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    You're describing what's likely a "top down" culture problem, and you're trying to solve it with a written document offering "friendly advice". Noble a cause as that may be, and with the best will in the world, that's never going to work in practice. – berry120 Jan 28 at 0:43
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In Agile, there are referred to as “team working agreements.” They mix culture, operating standards, technical norms... Here is an article with an example. You can find many more by using “agile team working agreement” as search keywords. The team works together to create it, and then hold each other to it both as you work and in retrospectives. It usually contains how people are expected to treat each other, common working norms, and so on. The approach you're describing is pretty much exactly this.

They work better than trying to create “top down culture” via management fiat, which is rarely effective.

I facilitated creating one of these for a team last year. It worked well - the trick is to a) not get hung up on “are we doing that now,” it can be aspirational, but b) the whole team needs to agree on items - you can’t just do majority vote, if people disagree with items the agreement is too weak to “force” them and will just lead to conflict later as people undermine it. Also, keep it reasonably short - there is the temptation to turn it into a process doc of every technical detail, but keep processes and technical standards their own things, largely, the working agreement is more about broad scope items (though these can overlap a bit, like “we’ll only work on ticketed work” or “we’ll always write tests for our code” - much deeper past there needs to be punched out into a separate thing.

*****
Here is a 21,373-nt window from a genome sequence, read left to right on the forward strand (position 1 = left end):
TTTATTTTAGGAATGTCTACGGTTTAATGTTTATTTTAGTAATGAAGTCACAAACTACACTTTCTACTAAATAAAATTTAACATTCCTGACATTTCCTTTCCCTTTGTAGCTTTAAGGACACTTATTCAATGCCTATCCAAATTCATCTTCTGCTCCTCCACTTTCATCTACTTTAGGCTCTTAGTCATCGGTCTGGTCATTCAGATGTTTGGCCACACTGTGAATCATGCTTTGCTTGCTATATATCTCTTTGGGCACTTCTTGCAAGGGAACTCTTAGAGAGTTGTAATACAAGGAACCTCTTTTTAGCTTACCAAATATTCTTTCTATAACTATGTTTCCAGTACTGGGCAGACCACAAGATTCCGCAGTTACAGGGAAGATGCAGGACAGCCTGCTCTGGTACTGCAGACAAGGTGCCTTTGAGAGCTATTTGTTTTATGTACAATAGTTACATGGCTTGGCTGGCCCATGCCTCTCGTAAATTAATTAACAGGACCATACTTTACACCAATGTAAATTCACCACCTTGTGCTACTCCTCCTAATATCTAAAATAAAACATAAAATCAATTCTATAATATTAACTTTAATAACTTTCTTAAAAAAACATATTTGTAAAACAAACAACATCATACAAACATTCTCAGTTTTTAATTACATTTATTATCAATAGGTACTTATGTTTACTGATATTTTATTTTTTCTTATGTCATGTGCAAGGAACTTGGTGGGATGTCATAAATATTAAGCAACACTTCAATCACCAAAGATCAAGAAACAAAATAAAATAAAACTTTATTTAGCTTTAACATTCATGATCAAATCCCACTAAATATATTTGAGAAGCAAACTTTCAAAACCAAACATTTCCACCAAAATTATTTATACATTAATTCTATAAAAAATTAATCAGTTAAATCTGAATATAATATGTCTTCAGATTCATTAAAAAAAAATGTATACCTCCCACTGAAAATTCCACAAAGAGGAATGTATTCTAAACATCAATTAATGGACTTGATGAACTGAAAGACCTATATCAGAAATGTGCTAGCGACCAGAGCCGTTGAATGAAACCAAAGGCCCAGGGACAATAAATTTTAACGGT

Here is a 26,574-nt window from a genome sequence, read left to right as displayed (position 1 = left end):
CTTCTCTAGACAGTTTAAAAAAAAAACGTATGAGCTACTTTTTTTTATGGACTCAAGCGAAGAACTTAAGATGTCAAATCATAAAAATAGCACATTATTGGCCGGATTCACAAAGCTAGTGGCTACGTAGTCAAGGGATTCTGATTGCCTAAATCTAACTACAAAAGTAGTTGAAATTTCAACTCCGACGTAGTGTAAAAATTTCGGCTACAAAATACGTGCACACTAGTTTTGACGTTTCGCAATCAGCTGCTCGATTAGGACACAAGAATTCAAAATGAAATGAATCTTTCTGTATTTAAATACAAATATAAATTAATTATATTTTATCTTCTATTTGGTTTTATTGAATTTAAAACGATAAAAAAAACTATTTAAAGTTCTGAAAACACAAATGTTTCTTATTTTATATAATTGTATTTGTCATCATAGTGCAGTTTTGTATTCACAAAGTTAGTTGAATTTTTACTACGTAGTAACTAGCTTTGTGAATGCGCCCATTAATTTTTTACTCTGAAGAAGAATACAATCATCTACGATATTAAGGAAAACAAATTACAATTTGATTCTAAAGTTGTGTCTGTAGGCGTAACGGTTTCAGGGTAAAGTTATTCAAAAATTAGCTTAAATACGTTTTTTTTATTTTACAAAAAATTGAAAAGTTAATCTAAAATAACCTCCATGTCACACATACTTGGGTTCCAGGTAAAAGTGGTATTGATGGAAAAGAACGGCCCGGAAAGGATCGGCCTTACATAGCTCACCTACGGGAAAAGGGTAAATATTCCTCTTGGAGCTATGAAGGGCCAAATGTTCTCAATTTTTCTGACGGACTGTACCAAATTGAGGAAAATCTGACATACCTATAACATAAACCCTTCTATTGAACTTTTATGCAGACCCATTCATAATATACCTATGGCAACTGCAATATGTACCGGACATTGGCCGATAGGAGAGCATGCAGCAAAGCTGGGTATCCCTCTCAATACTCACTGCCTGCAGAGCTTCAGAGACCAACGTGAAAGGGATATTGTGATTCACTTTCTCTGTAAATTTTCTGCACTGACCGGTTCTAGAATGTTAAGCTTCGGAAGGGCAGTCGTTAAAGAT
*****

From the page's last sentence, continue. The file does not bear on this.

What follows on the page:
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There's a risk of being too prescriptive when you're trying to describe behaviors you want people to exhibit. And, if your culture is toxic already, giving a toxic culture a big long written list of behaviors you want is likely going to just give them one other thing to argue over: hey, idiot, you're not supposed to play blame ping pong!

Perhaps this is better solved through a combination of approaches:

  • Document only the things that make sense to document. Actual processes where you can give a list of practical steps to achieve a specific goal are good candidates for documentation: literal step by step instructions for something like submitting an estimate.
  • For things that are more behavioral, a high level mission statement or "team creed" can be helpful, as corny as it sounds. The key is, keep it brief, and focus on the important things. I had a mentor that had the following in his email signature: "As a team, we always have each other's backs, and we help each other achieve our common goals." That one line had more impact than any multi-page behavioral guidelines document ever could.
  • Presenting those documents in context in a way that helps you show the behaviors you're trying to encourage. If you have a procedure for a specific task, and you can mention how it ties in to your team creed, it helps show that you've got a bigger vision in mind.
  • Perhaps most importantly, especially for the behavioral aspects, leading by example versus giving people a written list is probably the most important thing. If you don't want people to play blame ping pong, make sure you don't do that. Leading by example helps in so many ways and can't really be over-emphasized. It helps reinforce the behaviors you want, but it also helps build trust because your coworkers and your staff will see that you are legitimately committed to these ideas, and you are willing to put them into action yourself.
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  • This makes a lot of sense. I think I will only document some particular processes (estimating in particular) and ask my team to provide their feedback. And I'm trying my best to be an example, but in the situation when I talk to my team leads twice a week for 15 mins this won't do much. Often examples don't work without clarifications. But this is good advice anyway. – scriptin Jan 28 at 21:45